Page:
This image of Confederate General Robert E. Lee was captured just 11 days after his surrender at the Appomattox Court House.

Image of Robert E. Lee

Robert E. Lee.

Detail of image of Robert E. Lee showing the word "devil".

Detail of image of Robert E. Lee showing where the word ‘devil” has been carved in the brick.

On the surface, it depicts a surprisingly cordial end to one of the bloodiest wars in American history. But there’s more to this photograph than what initially meets the eye. On the left side of the image, faintly visible on a brick adjacent to the doorknob, the word “devil” is etched into the house of Robert E. Lee.

This tiny detail reveals a history of post-war tension that is not immediately evident and foreshadows a messy post-war reality. The richness of history does not lie in simple facts or commonly known truths. In history, the devil really does lie in the details.

Next Steps:

  • Present students with Civil War images chosen from this blog post. Additional images can be found in the Library of Congress online collections of Civil War photographs. (Also check out the related images at the bottom of each item page!)
  • Give students ample time to closely examine images. Each student or group of students should make several observations from their close examination.
  • As a whole class, compile observations and discuss. Ask students: What new information was discovered after the close examination? Was there anything consequential discovered that wasn’t noticeable at first glance?

Please leave a comment about what images your students found compelling, and what they discovered.

Where Do You Go If You’ve Reached a Historical “Dead End”?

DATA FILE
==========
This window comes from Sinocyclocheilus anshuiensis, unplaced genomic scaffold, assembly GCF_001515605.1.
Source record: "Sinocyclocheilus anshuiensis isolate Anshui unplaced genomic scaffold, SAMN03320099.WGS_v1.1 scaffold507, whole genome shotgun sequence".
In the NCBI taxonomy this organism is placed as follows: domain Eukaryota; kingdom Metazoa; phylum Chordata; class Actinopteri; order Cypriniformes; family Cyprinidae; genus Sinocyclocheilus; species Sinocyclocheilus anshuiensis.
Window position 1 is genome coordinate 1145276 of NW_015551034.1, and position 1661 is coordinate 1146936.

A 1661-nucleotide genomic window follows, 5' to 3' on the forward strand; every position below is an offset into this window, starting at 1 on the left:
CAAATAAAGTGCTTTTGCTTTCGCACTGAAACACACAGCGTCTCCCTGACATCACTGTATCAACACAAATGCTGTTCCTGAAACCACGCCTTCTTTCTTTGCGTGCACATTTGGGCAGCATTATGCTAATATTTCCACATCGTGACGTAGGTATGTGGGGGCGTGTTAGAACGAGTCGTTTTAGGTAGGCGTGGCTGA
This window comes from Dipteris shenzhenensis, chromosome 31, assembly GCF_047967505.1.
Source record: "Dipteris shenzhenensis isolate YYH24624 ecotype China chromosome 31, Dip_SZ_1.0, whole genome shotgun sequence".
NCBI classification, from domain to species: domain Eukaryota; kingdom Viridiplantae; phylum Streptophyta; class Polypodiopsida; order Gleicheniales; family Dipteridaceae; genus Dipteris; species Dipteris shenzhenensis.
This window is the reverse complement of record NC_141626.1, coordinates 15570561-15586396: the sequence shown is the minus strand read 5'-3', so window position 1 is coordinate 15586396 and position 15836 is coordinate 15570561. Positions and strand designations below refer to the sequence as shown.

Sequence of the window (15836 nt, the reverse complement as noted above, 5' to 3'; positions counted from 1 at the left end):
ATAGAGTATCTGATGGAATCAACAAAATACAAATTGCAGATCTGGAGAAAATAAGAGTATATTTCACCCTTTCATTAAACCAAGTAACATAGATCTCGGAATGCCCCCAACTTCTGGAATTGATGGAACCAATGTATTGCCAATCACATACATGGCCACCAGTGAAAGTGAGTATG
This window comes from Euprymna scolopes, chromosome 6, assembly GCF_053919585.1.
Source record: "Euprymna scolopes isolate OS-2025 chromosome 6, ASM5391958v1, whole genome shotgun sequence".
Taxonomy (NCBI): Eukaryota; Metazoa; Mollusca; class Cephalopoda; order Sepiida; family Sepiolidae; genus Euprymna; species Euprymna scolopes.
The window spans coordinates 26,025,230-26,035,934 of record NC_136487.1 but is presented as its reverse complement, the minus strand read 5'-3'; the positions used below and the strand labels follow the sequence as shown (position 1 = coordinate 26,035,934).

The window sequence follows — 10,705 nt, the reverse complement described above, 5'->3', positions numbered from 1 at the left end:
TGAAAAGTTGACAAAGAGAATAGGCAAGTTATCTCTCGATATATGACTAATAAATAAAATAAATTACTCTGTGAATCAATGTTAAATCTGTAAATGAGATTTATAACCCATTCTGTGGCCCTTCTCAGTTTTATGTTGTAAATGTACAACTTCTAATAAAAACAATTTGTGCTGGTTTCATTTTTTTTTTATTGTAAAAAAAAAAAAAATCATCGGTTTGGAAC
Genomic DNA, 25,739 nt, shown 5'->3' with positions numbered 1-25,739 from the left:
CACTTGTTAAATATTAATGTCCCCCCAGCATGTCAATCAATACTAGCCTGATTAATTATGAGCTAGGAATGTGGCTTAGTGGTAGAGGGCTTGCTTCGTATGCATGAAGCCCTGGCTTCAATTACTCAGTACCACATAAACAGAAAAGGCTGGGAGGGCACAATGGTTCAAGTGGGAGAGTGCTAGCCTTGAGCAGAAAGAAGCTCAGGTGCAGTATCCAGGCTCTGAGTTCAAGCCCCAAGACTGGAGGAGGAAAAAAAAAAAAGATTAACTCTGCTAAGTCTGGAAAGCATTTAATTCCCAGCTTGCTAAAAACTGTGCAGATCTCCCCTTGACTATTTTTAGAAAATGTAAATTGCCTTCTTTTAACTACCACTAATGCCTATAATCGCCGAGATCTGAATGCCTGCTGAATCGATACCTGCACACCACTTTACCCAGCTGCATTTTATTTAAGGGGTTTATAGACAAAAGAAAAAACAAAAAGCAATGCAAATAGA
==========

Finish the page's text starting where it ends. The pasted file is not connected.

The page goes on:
Where can you look if you think you’ve run out of information about a person or place? How can we encourage students to be persistent researching in the face of a “dead end”? And how do we equip students with the knowledge of databases and archives, so that when they run into a historical dead end, they know where to keep looking?

The Evolution of Walt Whitman’s “O Captain! My Captain!”

The Library of Congress houses the largest archival collection of Walt Whitman materials in the world, all of which have are now available online. Seeing portions of Whitman’s poems in various stages of composition reveals both his very active creative mind and his innovative ways of seeing the world and crafting poetic expressions.

Expanding Student Understanding of Slavery in America by Exploring an Arabic Muslim Slave Narrative

In the January-February 2019 issue of Social Education, the journal of the National Council for the Social Studies, our “Sources and Strategies” article discusses the Life of Omar ibn Said, the only known extant narrative written in Arabic by an enslaved person in the United States. Analyzing this unique manuscript provides students with an opportunity to expand their understanding of some of the people who were brought to the United States from Africa to be enslaved. How educated were they? What did they believe?